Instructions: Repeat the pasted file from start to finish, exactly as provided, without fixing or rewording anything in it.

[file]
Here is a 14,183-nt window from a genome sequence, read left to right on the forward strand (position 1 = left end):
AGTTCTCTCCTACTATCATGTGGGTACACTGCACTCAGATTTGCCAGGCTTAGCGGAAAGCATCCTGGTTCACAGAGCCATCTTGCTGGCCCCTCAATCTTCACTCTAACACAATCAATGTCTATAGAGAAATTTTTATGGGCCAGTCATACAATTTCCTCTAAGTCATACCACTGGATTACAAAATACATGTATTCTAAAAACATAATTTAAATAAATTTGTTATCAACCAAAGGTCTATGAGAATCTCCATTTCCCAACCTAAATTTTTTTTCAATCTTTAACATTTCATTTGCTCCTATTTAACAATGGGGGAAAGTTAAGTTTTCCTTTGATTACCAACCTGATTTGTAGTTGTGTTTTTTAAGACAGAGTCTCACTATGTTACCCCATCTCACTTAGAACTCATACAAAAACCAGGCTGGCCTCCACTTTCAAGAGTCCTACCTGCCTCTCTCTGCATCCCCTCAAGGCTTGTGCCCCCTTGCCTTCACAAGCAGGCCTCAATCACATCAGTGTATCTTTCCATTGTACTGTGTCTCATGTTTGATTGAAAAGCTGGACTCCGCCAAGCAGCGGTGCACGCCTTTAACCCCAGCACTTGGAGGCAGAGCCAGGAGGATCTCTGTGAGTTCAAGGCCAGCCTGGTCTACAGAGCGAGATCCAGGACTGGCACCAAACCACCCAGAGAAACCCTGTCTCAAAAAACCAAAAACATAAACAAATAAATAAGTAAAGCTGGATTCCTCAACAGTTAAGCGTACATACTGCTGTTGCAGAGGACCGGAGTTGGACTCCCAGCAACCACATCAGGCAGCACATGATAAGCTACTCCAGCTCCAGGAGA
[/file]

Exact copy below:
Here is a 14,183-nt window from a genome sequence, read left to right on the forward strand (position 1 = left end):
AGTTCTCTCCTACTATCATGTGGGTACACTGCACTCAGATTTGCCAGGCTTAGCGGAAAGCATCCTGGTTCACAGAGCCATCTTGCTGGCCCCTCAATCTTCACTCTAACACAATCAATGTCTATAGAGAAATTTTTATGGGCCAGTCATACAATTTCCTCTAAGTCATACCACTGGATTACAAAATACATGTATTCTAAAAACATAATTTAAATAAATTTGTTATCAACCAAAGGTCTATGAGAATCTCCATTTCCCAACCTAAATTTTTTTTCAATCTTTAACATTTCATTTGCTCCTATTTAACAATGGGGGAAAGTTAAGTTTTCCTTTGATTACCAACCTGATTTGTAGTTGTGTTTTTTAAGACAGAGTCTCACTATGTTACCCCATCTCACTTAGAACTCATACAAAAACCAGGCTGGCCTCCACTTTCAAGAGTCCTACCTGCCTCTCTCTGCATCCCCTCAAGGCTTGTGCCCCCTTGCCTTCACAAGCAGGCCTCAATCACATCAGTGTATCTTTCCATTGTACTGTGTCTCATGTTTGATTGAAAAGCTGGACTCCGCCAAGCAGCGGTGCACGCCTTTAACCCCAGCACTTGGAGGCAGAGCCAGGAGGATCTCTGTGAGTTCAAGGCCAGCCTGGTCTACAGAGCGAGATCCAGGACTGGCACCAAACCACCCAGAGAAACCCTGTCTCAAAAAACCAAAAACATAAACAAATAAATAAGTAAAGCTGGATTCCTCAACAGTTAAGCGTACATACTGCTGTTGCAGAGGACCGGAGTTGGACTCCCAGCAACCACATCAGGCAGCACATGATAAGCTACTCCAGCTCCAGGAGA